No other animal in Australia holds more mystique than the Thylacine (thy-la-seen). With a tail like a kangaroo, stripes like a tiger and a backwards-facing pouch like a wombat, this amazing feat of nature roamed Australia for over 40,000 years. Also known as the Tasmania Tiger, unfortunately this majestic beast no longer walks the earth, with the death of the last known captive thylacine in Hobart, Tasmania in 1936. Early settlers who killed the animal onsite to avoid their chickens and sheep being attacked hunted the thylacine to extinction. A bounty was even put on the head of the thylacine, with the government paying money for each scalp. Habitat destruction and disease further decreased the wild population. Despite it’s listing as extinct, thousands of recorded sightings have been made over the past 80 years. Not only sightings in Tasmania, where the last populations survived, but also in several states on mainland Australia. Photographs and footage taken of alleged thylacine sightings have been professionally analysed. But scientists are reluctant to confirm these without hard evidence.

This fourth disc in the Aussie Open series is only available in the Aussie Open player’s pack. Just like the Thylacine itself, sightings of this swirly S-Line DDx will be rare. Andrew Ferguson (#8549) of the Aussie Open organising team worked with graphic designer Suzanne Rope to create the series. Drawing inspiration from real photographs to capture a sense of realism, the marsupials are depicted in a lifelike, hand-drawn style.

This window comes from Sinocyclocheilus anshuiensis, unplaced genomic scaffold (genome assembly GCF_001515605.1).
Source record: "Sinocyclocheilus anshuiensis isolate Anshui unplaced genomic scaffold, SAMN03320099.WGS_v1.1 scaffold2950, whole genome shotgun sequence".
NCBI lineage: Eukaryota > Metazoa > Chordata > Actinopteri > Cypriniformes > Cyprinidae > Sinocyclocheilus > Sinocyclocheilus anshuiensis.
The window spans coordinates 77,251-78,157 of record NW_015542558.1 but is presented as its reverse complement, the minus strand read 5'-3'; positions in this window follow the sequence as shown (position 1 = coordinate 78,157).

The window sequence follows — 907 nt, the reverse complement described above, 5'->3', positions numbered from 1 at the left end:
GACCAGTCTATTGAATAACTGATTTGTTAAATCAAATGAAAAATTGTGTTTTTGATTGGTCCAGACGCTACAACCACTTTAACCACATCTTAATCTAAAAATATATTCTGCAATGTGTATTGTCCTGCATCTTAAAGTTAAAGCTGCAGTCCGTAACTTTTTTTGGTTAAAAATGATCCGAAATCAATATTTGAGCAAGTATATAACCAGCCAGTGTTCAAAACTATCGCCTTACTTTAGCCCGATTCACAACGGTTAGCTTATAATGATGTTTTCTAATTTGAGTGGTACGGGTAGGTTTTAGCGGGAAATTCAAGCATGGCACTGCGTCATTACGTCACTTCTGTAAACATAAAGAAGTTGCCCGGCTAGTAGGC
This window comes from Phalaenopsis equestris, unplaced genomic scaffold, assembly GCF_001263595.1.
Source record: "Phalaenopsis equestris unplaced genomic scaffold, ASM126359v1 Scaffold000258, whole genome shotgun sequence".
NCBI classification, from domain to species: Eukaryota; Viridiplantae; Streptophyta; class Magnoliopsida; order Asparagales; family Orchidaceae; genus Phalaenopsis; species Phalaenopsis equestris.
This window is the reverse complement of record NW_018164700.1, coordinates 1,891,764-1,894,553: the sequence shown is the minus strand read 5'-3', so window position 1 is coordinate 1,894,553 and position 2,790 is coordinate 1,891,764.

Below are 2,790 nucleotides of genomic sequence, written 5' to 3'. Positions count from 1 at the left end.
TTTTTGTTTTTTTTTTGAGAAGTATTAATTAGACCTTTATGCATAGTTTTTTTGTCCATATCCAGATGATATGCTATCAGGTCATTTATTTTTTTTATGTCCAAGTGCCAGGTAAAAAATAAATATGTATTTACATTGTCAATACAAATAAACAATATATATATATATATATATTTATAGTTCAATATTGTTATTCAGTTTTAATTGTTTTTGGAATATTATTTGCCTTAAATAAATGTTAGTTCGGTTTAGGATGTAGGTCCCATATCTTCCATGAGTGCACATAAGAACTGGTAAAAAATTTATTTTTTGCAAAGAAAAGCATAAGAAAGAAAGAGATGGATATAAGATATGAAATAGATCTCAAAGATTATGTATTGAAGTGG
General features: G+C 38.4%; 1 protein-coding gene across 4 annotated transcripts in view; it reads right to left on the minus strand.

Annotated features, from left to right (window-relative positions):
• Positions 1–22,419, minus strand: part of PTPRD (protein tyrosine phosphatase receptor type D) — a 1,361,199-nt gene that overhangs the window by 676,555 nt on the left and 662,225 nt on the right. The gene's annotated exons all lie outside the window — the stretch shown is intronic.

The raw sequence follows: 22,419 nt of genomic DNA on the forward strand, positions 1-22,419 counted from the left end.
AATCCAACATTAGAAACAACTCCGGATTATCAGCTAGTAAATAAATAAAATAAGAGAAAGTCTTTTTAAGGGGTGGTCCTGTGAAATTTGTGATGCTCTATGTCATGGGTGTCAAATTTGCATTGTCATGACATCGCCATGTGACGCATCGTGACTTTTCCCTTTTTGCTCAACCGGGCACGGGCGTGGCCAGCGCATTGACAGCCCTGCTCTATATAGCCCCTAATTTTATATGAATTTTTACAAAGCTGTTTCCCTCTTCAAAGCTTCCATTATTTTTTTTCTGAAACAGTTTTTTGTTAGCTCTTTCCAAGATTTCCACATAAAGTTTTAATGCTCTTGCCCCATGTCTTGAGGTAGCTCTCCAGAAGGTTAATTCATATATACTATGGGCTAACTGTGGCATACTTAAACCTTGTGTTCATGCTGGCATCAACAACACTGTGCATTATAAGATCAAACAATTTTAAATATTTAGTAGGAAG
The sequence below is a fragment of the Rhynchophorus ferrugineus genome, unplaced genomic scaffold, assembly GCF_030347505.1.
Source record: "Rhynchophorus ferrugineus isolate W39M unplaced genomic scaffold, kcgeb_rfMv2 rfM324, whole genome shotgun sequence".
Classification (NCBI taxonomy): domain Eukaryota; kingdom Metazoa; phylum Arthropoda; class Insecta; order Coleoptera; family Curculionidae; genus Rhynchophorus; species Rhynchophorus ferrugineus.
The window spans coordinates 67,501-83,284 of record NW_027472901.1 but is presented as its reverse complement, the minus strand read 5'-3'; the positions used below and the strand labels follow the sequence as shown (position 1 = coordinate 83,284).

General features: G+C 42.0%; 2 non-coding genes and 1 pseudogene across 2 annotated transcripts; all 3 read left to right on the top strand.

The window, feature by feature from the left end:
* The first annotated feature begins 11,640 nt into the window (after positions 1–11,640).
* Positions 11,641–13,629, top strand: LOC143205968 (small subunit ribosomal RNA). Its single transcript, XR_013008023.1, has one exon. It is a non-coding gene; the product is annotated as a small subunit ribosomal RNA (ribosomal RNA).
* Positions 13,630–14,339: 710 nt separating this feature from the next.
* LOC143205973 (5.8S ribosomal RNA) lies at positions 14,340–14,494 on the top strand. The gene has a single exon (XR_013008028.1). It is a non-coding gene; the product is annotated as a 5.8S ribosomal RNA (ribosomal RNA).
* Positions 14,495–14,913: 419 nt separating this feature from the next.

Andrew said, “We wanted to create a series of fundraiser discs which not only looked great, but would also tell a story. The series celebrates the richness and diversity of Australia’s animals, but also highlights the importance of their conservation. This is not only a chance for people to own a little piece of history, it is also a reminder that we have a responsibility to protect and preserve all creatures on our planet. We do not want to make the same mistakes we have in the past and forever lose another majestic creature such as the Thylacine.”

If you are interested to learn more about Australia’s endangered and threatened species, visit: Foundation for Australia’s Most Endangered Species

For people attending the Aussie Open in January 2017, the host city of Perth is home to some of the countries best wildlife sanctuaries. Caversham Wildlife Park and the Peel Zoo offer an amazing experience, providing visitors with the opportunity to see the koalas, quolls and gliders featured on the fundraiser discs.